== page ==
From NPR News, this is ALL THINGS CONSIDERED. I'm Robert Siegel.
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And I'm Melissa Block.
South Korea holds a presidential election tomorrow. And, for the first time there, public opinion polls favor a woman. Park Geun-hye is promising more support for single parents and a push to get more Korean women into the workforce. Still, even if she wins, no one is expecting any radical changes to the traditional male-dominated Korean society.
China and India are projected to propel coal's challenge of oil as the world's top energy source within the next five years, according to a new study. Here, a man rides a bicycle toward a coal-fired power station in China's Guangdong province last year.
Originally published on Mon March 25, 2013 12:49 pm
Despite a slowdown in U.S. consumption, coal is poised to replace oil as the world's top energy source — possibly in the next five years, according to the International Energy Agency. The rise will be driven almost entirely by new energy demands in China and India, the IEA says.
This is TALK OF THE NATION. I'm Neal Conan in Washington. Grim and rapid developments in Syria: 40,000 now believed dead in almost two years of uprising and rebellion. Palestinians become the latest to flee after rebels seize a densely packed refugee camp on the outskirts of Damascus. Reports that the regime resorted to medium-range missiles. The United States formally recognizes Syria's opposition coalition. The rebel groups forms a military command. Russia seemed to accept that Bashar al-Assad may not survive the civil war.
The family of this Palestinian boy was among many that fled the Yarmuk refugee camp near the Syrian capital Damascus after fighting in recent days. The boy and his family are shown at another refugee camp, this one in the Lebanese city of Tripoli, on Tuesday.
An employee tidies boxes of medicines displayed in a pharmacy in the city of Caen in western France last month. Beginning in 2013, girls between the ages of 15 and 18 will be able to get birth control free of charge, and without parental notification.
Credit Charly Triballeau / AFP/Getty Images
The new law will also protect girls' anonymity at their family doctor's office. Under current rules, teenagers wanting absolute anonymity with a doctor have to pay for the visit in cash without submitting a claim to get reimbursed.
Beginning next year, young women in France between the ages of 15 and 18 will have access to birth control free of charge, and without parental notification. The French government says the new measure is intended to reduce pregnancies in this age group that result from a mixture of ignorance, taboo and lack of access to contraception.
One place where information is available on birth control, abortion and sexual abuse is a family planning clinic in a gritty neighborhood in the east of Paris.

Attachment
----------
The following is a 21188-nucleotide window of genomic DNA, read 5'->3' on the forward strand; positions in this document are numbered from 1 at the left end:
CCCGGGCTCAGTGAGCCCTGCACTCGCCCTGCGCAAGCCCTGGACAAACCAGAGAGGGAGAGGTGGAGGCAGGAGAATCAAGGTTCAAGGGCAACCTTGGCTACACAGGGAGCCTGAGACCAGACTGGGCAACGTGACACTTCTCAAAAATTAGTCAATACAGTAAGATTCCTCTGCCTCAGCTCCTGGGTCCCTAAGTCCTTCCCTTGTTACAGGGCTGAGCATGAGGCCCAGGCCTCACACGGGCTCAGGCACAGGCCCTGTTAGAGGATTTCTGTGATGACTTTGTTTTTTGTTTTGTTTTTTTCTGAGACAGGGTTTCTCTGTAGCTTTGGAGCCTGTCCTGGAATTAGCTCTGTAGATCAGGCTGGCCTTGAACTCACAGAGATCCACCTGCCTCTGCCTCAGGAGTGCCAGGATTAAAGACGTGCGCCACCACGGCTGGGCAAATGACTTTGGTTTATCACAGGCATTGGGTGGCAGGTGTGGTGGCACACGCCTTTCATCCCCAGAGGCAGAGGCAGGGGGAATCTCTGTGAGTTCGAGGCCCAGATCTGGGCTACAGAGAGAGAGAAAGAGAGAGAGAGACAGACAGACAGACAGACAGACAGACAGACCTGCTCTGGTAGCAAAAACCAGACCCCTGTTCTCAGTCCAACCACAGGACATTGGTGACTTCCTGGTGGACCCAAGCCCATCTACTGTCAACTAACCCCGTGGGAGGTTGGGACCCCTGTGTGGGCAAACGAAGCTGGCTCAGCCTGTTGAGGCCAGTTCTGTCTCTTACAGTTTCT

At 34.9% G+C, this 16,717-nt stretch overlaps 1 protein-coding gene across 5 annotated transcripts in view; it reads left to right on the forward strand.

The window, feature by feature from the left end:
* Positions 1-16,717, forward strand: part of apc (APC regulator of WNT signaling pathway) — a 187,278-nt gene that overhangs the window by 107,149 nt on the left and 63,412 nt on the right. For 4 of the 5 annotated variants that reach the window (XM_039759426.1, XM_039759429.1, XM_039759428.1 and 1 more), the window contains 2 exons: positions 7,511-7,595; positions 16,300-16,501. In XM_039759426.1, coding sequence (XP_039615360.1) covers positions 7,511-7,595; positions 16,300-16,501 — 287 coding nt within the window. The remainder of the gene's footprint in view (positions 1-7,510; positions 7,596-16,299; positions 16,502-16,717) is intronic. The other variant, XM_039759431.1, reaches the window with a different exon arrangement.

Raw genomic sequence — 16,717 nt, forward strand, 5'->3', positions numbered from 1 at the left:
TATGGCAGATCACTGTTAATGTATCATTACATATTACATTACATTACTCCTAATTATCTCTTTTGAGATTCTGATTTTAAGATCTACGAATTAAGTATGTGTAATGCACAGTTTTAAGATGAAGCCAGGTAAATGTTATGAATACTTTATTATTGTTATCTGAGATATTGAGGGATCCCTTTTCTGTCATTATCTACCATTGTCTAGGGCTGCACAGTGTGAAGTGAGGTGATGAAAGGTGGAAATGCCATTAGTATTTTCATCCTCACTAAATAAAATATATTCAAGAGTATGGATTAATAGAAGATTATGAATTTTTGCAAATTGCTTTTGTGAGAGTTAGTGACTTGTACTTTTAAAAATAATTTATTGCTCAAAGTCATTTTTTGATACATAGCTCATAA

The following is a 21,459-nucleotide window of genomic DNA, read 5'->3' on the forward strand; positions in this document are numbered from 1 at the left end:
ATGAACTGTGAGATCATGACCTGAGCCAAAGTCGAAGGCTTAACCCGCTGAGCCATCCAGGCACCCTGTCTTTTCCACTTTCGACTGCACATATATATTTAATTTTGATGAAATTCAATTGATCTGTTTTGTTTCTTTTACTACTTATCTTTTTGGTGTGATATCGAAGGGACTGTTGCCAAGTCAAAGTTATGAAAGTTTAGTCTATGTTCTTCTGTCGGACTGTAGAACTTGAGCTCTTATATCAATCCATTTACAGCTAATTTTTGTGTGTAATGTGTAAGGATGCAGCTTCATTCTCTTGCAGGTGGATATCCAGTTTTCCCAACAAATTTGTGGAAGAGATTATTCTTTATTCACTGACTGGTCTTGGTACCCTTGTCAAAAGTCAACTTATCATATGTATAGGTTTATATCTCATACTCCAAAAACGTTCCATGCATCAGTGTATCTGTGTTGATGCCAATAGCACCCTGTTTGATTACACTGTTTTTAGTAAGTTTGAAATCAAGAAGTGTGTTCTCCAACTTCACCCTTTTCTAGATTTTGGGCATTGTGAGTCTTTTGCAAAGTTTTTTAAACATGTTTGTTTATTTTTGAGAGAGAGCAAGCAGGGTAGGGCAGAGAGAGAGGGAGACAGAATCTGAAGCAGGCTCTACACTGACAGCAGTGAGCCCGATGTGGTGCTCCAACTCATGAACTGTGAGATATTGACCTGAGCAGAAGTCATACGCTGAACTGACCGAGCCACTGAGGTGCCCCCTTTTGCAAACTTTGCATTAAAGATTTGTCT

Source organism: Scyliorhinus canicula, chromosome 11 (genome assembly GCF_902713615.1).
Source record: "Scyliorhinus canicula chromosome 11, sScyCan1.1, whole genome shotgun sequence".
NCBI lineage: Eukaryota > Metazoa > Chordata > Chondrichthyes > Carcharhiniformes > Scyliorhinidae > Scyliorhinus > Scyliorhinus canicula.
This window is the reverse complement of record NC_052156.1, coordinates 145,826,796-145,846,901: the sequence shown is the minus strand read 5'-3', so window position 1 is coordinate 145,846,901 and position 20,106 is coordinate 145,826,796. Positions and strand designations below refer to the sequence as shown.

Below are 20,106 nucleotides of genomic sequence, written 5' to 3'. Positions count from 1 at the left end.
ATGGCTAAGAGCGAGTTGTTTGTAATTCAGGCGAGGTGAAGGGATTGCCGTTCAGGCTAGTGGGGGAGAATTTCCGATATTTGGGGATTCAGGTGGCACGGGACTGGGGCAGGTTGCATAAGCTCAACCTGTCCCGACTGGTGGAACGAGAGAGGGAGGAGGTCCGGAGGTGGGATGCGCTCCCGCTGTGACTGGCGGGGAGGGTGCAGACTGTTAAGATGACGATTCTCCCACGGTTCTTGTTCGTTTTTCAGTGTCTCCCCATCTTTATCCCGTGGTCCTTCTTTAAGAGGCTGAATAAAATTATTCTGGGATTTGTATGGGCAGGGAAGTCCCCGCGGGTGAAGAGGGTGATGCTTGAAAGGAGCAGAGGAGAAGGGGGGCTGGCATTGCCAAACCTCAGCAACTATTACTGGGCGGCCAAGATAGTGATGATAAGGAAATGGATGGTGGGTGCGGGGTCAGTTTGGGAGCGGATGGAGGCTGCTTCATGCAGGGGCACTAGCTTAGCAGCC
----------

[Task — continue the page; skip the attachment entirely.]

We've had to focus on news about the school shootings in Newtown, Conn., since Friday, which means we missed some interesting stories over the past few days. NPR intern Rachel Brody shares one of them.
This is a story about a daily commute that spanned regimes, not just miles.
The Obama administration will soon be dealing with new leadership in Japan. Over the weekend, Japanese voters returned a former prime minister to the country's top job. Shinzo Abe took an assertive stand on several issues during the election, sparking concern in the U.S. his win could stir up tension in the region.
South Korean presidential candidate Park Geun-hye, who appears slightly favored in Wednesday's election, is the daughter of a military dictator who ran the country for nearly two decades. She would be South Korea's first female president.
Credit Jung Yeon-Je / AFP/Getty Images
Moon Jae-in, a former human rights lawyer, is also a leading candidate in Wednesday's election. A former presidential chief of staff, he's shown here at a presidential debate on Dec. 4.
Her presidential campaign rallies present blaring pop music and dancing supporters, but Park Geun-hye's campaign involves managing some tricky legacies.
Her father, Park Chung-hee, was a military dictator who ran the country from the time he carried out a 1961 military coup until his assassination in 1979. His memory still stirs mixed emotions among South Koreans.
Japanese politics is not known for second acts. But last night, Shinzo Abe won a rare second chance to serve as Japan's prime minister, that's after his Liberal Democrats swept to victory in parliamentary elections. Abe's return has caught people's attention across East Asia. That's because, despite his party's name, Abe is conservative. He's also pro-U.S. and he's promised to get tough on China.
Originally published on Thu December 20, 2012 12:10 am
It's a big day in the religious and culinary calendar of the Republic of Georgia. Georgian Orthodox believers observe Dec. 17 as St. Barbara's Day, in honor of an early Christian martyr. And they typically mark the occasion by eating a type of stuffed bread called lobiani, baked with a filling of boiled beans with coriander and onions.